The paradigm of entrepreneurial leadership was developed at Babson College, the world’s top school for entrepreneurship. The book was written by professors Danna Greenberg, Kate McKone-Sweet and senior researcher H. James Wilson (see author bios on the book’s website). These co-authors, along with some of the top faculty at Babson College undertook two years of extensive research that uncovered three principles of successful business leadership in today’s world. Business schools have long taught that to be a successful business leader one must be confident, have a single-minded purpose, and plan strategically. However, the economic crises in the the past several years in the U.S. have shown that these characteristics of business leadership are becoming obsolete.
The competitive climate is fiercer than ever with current technologies enabling new business ideas to be rapidly prototyped and tested in the marketplace for immediate feedback. Not only has the speed of technology increased dramatically, but the cost of creating a new product or business has significantly decreased. So, strategic planning is almost obsolete soon after it is completed because the competitive landscape morphs quickly in unexpected ways that continually creates uncertainty and even unknowability.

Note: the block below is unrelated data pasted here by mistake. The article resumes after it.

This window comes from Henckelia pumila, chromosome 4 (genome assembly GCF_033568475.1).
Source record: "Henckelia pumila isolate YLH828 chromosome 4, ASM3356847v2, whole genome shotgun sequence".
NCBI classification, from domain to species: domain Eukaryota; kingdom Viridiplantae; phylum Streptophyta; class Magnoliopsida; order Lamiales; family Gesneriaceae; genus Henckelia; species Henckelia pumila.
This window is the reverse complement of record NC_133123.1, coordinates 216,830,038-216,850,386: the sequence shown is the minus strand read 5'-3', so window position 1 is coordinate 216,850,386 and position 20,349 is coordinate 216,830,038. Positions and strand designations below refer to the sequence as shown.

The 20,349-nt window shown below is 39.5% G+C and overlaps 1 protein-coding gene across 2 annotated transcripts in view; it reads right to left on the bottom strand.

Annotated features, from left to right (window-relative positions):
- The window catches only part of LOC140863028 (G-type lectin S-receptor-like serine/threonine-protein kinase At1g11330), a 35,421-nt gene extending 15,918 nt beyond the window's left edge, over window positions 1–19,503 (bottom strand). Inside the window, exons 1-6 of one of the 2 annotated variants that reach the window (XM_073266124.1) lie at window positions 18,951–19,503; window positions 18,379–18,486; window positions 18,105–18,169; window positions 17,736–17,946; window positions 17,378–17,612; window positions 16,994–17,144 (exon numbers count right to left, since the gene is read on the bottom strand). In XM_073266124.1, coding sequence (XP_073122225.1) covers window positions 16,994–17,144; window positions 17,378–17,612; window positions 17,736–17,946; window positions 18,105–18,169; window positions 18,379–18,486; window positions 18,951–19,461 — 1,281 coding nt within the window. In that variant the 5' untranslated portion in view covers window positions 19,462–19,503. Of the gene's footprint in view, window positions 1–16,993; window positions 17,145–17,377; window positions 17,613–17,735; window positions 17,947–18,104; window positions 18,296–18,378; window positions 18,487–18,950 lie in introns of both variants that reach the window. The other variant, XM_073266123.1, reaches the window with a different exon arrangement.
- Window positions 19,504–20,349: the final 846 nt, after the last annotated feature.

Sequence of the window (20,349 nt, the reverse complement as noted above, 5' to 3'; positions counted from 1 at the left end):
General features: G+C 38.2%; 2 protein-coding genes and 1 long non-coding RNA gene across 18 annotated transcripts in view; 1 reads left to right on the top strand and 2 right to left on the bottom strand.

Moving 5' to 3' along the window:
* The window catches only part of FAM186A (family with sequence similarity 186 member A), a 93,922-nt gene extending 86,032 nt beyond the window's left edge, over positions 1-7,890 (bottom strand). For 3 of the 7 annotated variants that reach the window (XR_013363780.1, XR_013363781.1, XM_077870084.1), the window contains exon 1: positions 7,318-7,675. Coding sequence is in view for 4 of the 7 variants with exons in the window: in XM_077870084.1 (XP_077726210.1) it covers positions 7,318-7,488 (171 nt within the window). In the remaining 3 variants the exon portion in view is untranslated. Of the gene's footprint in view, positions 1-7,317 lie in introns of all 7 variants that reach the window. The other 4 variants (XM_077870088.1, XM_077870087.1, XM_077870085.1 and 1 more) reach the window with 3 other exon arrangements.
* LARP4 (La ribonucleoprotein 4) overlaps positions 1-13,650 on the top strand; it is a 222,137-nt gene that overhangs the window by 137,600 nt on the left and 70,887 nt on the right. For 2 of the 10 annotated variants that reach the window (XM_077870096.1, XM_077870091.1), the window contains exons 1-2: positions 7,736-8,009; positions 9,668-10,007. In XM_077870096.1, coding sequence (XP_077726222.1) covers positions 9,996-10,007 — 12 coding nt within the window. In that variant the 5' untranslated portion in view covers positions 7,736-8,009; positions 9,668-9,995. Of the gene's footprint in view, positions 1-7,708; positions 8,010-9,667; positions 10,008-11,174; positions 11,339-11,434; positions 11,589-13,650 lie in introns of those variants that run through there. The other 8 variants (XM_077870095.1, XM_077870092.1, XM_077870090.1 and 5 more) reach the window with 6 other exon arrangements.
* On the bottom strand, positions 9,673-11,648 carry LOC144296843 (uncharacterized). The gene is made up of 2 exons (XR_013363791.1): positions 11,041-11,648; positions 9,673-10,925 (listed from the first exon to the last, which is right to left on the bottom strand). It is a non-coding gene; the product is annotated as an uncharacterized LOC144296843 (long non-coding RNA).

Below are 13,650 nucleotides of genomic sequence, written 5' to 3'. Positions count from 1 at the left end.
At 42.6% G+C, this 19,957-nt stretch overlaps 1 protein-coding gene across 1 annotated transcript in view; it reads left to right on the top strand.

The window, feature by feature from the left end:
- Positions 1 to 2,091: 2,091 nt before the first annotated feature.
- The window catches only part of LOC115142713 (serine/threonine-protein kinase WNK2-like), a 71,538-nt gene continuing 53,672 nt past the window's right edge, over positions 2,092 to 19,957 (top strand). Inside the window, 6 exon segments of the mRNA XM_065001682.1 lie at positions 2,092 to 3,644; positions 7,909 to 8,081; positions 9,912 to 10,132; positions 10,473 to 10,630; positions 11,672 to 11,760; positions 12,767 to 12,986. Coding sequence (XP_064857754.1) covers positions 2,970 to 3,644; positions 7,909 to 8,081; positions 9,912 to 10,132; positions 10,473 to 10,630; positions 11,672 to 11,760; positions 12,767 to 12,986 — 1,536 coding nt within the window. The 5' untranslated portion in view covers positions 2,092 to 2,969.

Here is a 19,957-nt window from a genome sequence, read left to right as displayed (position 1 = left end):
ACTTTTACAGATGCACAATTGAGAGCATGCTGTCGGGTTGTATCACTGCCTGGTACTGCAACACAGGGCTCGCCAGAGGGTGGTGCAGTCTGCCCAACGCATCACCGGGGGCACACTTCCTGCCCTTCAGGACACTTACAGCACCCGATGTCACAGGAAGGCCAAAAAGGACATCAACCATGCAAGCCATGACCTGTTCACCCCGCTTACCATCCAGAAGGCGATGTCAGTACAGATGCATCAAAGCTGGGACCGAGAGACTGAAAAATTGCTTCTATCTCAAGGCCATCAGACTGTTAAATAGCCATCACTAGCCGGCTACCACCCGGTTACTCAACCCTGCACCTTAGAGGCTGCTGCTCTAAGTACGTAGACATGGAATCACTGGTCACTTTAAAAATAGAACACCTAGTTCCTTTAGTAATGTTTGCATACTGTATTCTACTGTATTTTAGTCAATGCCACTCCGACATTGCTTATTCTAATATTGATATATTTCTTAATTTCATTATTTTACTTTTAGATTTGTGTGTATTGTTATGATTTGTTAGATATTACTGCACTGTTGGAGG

To add to this dilemma for business leaders is the fact that many customers and other business stakeholders are now demanding companies to advance the world’s environmental and social spheres of life, not just the economic sphere. Because the business world is inter-connected with every aspect of our lives, it is becoming more and more expected of businesses to positively change our environmental and social landscape. Therefore, a single-minded focus on increasing short-term profits to shareholders will likely lead to a shrinking customer base and missed opportunities for creating greater profit over the long-term.
As you can see, the old model of business leadership that emphasizes confidence, single-minded purpose, and strategic planning might be a handicap to [Continue reading]